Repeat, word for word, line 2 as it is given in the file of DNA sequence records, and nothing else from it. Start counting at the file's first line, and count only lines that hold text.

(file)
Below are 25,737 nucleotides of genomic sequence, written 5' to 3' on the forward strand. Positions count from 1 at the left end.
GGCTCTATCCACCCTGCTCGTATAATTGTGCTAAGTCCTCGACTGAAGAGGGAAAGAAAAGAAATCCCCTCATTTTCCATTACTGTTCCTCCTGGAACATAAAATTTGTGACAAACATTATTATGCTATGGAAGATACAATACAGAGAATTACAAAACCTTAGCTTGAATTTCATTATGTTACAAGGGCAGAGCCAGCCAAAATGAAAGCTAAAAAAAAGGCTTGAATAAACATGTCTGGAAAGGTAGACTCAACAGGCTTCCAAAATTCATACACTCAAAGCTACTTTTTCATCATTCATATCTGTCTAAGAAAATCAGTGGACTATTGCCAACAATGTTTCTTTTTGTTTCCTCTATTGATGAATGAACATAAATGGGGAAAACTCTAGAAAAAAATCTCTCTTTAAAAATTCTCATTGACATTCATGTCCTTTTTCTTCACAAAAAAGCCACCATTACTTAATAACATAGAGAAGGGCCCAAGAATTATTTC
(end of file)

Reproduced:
GGCTCTATCCACCCTGCTCGTATAATTGTGCTAAGTCCTCGACTGAAGAGGGAAAGAAAAGAAATCCCCTCATTTTCCATTACTGTTCCTCCTGGAACATAAAATTTGTGACAAACATTATTATGCTATGGAAGATACAATACAGAGAATTACAAAACCTTAGCTTGAATTTCATTATGTTACAAGGGCAGAGCCAGCCAAAATGAAAGCTAAAAAAAAGGCTTGAATAAACATGTCTGGAAAGGTAGACTCAACAGGCTTCCAAAATTCATACACTCAAAGCTACTTTTTCATCATTCATATCTGTCTAAGAAAATCAGTGGACTATTGCCAACAATGTTTCTTTTTGTTTCCTCTATTGATGAATGAACATAAATGGGGAAAACTCTAGAAAAAAATCTCTCTTTAAAAATTCTCATTGACATTCATGTCCTTTTTCTTCACAAAAAAGCCACCATTACTTAATAACATAGAGAAGGGCCCAAGAATTATTTC